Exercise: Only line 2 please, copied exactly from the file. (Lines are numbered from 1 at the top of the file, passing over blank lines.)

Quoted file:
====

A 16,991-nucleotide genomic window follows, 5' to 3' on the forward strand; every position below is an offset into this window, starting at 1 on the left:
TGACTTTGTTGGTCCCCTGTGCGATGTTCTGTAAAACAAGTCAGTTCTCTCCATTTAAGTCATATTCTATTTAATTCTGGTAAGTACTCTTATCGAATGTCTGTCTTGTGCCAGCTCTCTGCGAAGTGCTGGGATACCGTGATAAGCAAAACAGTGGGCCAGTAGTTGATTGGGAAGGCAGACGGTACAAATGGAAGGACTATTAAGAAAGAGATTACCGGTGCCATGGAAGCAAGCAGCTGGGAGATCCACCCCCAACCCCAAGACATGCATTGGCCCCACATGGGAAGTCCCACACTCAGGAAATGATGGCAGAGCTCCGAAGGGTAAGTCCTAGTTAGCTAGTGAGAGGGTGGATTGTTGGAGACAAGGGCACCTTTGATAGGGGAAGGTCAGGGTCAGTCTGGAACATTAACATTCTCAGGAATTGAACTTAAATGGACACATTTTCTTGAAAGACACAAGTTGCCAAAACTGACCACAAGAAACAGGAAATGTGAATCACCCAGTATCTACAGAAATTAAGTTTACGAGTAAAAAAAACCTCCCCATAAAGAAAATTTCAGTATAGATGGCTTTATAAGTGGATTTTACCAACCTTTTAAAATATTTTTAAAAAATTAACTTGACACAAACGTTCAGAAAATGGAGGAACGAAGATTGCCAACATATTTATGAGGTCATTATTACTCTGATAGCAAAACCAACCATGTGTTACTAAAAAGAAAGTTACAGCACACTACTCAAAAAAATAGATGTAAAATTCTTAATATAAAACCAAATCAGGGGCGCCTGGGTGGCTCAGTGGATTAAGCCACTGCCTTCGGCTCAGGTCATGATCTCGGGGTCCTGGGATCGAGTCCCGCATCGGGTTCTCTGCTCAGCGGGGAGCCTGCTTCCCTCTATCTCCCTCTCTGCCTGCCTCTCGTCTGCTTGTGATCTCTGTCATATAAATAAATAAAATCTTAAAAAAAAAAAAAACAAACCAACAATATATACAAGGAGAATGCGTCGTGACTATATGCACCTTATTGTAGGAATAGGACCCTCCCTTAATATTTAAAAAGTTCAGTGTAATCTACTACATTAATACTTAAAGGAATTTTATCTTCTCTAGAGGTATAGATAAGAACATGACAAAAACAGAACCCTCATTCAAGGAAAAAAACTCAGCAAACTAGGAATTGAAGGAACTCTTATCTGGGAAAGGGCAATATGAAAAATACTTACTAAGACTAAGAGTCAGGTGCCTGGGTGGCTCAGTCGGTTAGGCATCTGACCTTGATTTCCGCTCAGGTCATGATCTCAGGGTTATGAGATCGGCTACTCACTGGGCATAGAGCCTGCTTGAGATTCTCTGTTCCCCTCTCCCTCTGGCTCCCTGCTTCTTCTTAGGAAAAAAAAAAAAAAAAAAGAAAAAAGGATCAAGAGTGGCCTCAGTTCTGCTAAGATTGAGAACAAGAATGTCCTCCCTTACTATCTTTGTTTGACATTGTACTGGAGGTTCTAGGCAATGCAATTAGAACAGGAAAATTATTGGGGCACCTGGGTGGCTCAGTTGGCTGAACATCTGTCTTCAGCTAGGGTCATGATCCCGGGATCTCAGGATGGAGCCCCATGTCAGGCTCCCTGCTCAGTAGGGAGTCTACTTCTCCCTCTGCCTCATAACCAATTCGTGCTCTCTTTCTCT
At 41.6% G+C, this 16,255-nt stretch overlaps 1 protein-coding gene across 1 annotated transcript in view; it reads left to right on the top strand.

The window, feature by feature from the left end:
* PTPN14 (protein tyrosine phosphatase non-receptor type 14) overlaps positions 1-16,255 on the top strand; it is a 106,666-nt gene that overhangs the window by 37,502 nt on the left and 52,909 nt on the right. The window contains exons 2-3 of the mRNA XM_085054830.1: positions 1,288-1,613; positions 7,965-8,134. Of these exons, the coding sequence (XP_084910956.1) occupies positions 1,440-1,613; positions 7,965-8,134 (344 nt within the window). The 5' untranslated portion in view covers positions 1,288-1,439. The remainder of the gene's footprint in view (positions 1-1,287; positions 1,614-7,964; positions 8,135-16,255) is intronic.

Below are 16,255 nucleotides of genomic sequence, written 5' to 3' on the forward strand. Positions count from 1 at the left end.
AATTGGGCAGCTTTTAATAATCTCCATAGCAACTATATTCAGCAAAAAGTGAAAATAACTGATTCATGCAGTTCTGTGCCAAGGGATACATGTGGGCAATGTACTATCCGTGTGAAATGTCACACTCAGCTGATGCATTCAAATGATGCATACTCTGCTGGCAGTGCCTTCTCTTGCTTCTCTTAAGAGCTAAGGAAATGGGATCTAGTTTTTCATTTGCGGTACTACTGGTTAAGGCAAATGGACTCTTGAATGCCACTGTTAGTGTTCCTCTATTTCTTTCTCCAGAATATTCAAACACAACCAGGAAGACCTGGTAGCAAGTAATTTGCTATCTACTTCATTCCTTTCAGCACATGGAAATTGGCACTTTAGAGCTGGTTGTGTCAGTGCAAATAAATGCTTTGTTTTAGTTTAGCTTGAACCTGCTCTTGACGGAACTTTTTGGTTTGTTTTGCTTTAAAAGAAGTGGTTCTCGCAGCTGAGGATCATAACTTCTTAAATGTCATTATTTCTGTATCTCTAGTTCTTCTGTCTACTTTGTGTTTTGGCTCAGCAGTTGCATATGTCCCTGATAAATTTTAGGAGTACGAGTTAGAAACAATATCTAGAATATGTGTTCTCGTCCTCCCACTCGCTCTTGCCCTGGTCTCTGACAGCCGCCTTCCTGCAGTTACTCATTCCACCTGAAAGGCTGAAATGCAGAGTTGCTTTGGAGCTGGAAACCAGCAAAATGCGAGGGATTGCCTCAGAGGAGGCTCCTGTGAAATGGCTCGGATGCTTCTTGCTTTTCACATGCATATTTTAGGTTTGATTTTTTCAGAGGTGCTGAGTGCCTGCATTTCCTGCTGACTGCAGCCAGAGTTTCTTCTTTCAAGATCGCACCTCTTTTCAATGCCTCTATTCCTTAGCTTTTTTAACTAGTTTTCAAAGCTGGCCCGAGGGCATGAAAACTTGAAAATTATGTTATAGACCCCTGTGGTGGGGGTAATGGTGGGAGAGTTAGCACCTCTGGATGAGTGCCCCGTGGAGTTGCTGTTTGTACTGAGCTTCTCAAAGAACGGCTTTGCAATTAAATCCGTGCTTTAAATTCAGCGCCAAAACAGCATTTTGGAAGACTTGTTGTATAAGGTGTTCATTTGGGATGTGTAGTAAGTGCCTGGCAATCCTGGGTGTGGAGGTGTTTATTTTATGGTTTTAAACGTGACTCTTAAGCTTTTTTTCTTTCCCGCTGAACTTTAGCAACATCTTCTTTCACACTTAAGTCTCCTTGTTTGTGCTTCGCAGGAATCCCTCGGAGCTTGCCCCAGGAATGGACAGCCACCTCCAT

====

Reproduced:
TGACTTTGTTGGTCCCCTGTGCGATGTTCTGTAAAACAAGTCAGTTCTCTCCATTTAAGTCATATTCTATTTAATTCTGGTAAGTACTCTTATCGAATGTCTGTCTTGTGCCAGCTCTCTGCGAAGTGCTGGGATACCGTGATAAGCAAAACAGTGGGCCAGTAGTTGATTGGGAAGGCAGACGGTACAAATGGAAGGACTATTAAGAAAGAGATTACCGGTGCCATGGAAGCAAGCAGCTGGGAGATCCACCCCCAACCCCAAGACATGCATTGGCCCCACATGGGAAGTCCCACACTCAGGAAATGATGGCAGAGCTCCGAAGGGTAAGTCCTAGTTAGCTAGTGAGAGGGTGGATTGTTGGAGACAAGGGCACCTTTGATAGGGGAAGGTCAGGGTCAGTCTGGAACATTAACATTCTCAGGAATTGAACTTAAATGGACACATTTTCTTGAAAGACACAAGTTGCCAAAACTGACCACAAGAAACAGGAAATGTGAATCACCCAGTATCTACAGAAATTAAGTTTACGAGTAAAAAAAACCTCCCCATAAAGAAAATTTCAGTATAGATGGCTTTATAAGTGGATTTTACCAACCTTTTAAAATATTTTTAAAAAATTAACTTGACACAAACGTTCAGAAAATGGAGGAACGAAGATTGCCAACATATTTATGAGGTCATTATTACTCTGATAGCAAAACCAACCATGTGTTACTAAAAAGAAAGTTACAGCACACTACTCAAAAAAATAGATGTAAAATTCTTAATATAAAACCAAATCAGGGGCGCCTGGGTGGCTCAGTGGATTAAGCCACTGCCTTCGGCTCAGGTCATGATCTCGGGGTCCTGGGATCGAGTCCCGCATCGGGTTCTCTGCTCAGCGGGGAGCCTGCTTCCCTCTATCTCCCTCTCTGCCTGCCTCTCGTCTGCTTGTGATCTCTGTCATATAAATAAATAAAATCTTAAAAAAAAAAAAAACAAACCAACAATATATACAAGGAGAATGCGTCGTGACTATATGCACCTTATTGTAGGAATAGGACCCTCCCTTAATATTTAAAAAGTTCAGTGTAATCTACTACATTAATACTTAAAGGAATTTTATCTTCTCTAGAGGTATAGATAAGAACATGACAAAAACAGAACCCTCATTCAAGGAAAAAAACTCAGCAAACTAGGAATTGAAGGAACTCTTATCTGGGAAAGGGCAATATGAAAAATACTTACTAAGACTAAGAGTCAGGTGCCTGGGTGGCTCAGTCGGTTAGGCATCTGACCTTGATTTCCGCTCAGGTCATGATCTCAGGGTTATGAGATCGGCTACTCACTGGGCATAGAGCCTGCTTGAGATTCTCTGTTCCCCTCTCCCTCTGGCTCCCTGCTTCTTCTTAGGAAAAAAAAAAAAAAAAAAGAAAAAAGGATCAAGAGTGGCCTCAGTTCTGCTAAGATTGAGAACAAGAATGTCCTCCCTTACTATCTTTGTTTGACATTGTACTGGAGGTTCTAGGCAATGCAATTAGAACAGGAAAATTATTGGGGCACCTGGGTGGCTCAGTTGGCTGAACATCTGTCTTCAGCTAGGGTCATGATCCCGGGATCTCAGGATGGAGCCCCATGTCAGGCTCCCTGCTCAGTAGGGAGTCTACTTCTCCCTCTGCCTCATAACCAATTCGTGCTCTCTTTCTCT